Does this sound familiar?
“Henry, sit down or you’ll spill your milk.”
“Lily, your shoes are on the wrong feet.”
“Sammy, don’t stick that toothpick up your nose!”
“Alex…why didn’t you tell me you had a spelling test today?”
Or maybe you’re caught in a pattern in a similar pattern with your husband…
“Chris, did you pay the dentist bill?”
“Okay, honey, it’s going to be a busy weekend. On Friday night, you take Ted to Chuck-e-Cheese, and I’ll get Lauren to Jennifer’s party…then on Saturday, we can’t sleep in. Anna has to be on the soccer field at 8:30, Ted has his game at 9…and Lauren has another birthday party at the skating rink at 10. Then…”
“Date night? Oh maybe we should just stay home. The house is a mess. I’m overwhelmed and exhausted…”
Life is busy, juggling home life, work life, marriage, schedules, who has time for relationship? << Click to Tweet
However, we yearn for connection — with kids, spouses, parents, siblings, and friends. And the way we build those connections is by communicating, hearing and being heard, giving and receiving love, being concerned for one another, and coming alongside each another in the journey of life.
Several years ago I learned about a concept that has forever changed the way I communicate. It’s called Connect Before You Correct.
In this hectic world we live in, sometimes all we have time and energy to do is correct, go over To Dos, and make sure everyone is where they’re supposed to be when they’re supposed to be there. How can we make the shift?
Let’s walk through the Connect Before You Correct principle together.
When my daughter Catie was six years old, we began to fight over homework, what she should wear each day, and her resistance to go to school. The pattern began subtly. Before we knew it, we were at odds ALL THE TIME. I actually braced myself for her arrival from school because I knew for the rest of the day tumultuous. Once homework began, I was frustrated…Catie was on the defense…the night often ended with one or both of us in tears…a stiff hug, kiss, and a curt goodnight.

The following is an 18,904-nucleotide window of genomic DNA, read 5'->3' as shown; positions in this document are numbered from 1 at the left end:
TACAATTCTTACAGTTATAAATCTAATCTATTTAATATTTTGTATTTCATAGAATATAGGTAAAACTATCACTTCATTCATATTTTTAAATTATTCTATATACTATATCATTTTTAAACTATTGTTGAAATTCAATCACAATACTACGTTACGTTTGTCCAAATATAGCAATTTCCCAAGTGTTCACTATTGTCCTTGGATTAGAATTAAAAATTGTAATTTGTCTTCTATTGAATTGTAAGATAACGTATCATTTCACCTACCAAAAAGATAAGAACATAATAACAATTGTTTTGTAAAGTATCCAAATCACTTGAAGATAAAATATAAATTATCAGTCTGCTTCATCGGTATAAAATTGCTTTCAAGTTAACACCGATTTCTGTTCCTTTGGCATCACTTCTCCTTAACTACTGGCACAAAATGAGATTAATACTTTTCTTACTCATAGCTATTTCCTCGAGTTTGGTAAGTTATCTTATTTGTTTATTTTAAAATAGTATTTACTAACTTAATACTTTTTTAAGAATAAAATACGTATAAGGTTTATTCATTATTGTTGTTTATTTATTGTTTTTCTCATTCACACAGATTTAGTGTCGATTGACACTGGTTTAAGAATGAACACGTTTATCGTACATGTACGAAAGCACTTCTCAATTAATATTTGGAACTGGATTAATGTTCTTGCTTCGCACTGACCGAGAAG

How could this be happening? What was wrong with my child? How could I be such a horrible, impatient mom?
Catie was feeling I was against her…out to punish her and yell at her.
“Mommy…why are you always so mad at me?”
“Mommy…you don’t like me.”
And at the end of the night… “Mom…are you still mad at me?”
I knew I had to do something to change this pattern that was destroying my relationship with my sweet girl, depleting her self-esteem…and heaping on mountains of mommy guilt.
The Connect Before You Correct principle shifts the paradigm. <<Click to Tweet
I started by making a deeper connection with Catie, so she would be more willing to be corrected…or even better, correct her behavior herself.
I re-established the love, care, and even respect in our relationship. A teacher named Carter Bayton put it this way; "You have to reach the heart before you can reach the head."
Step 1: Express Understanding.
So as Catie and I sat down at the dining room table, I calmly stated,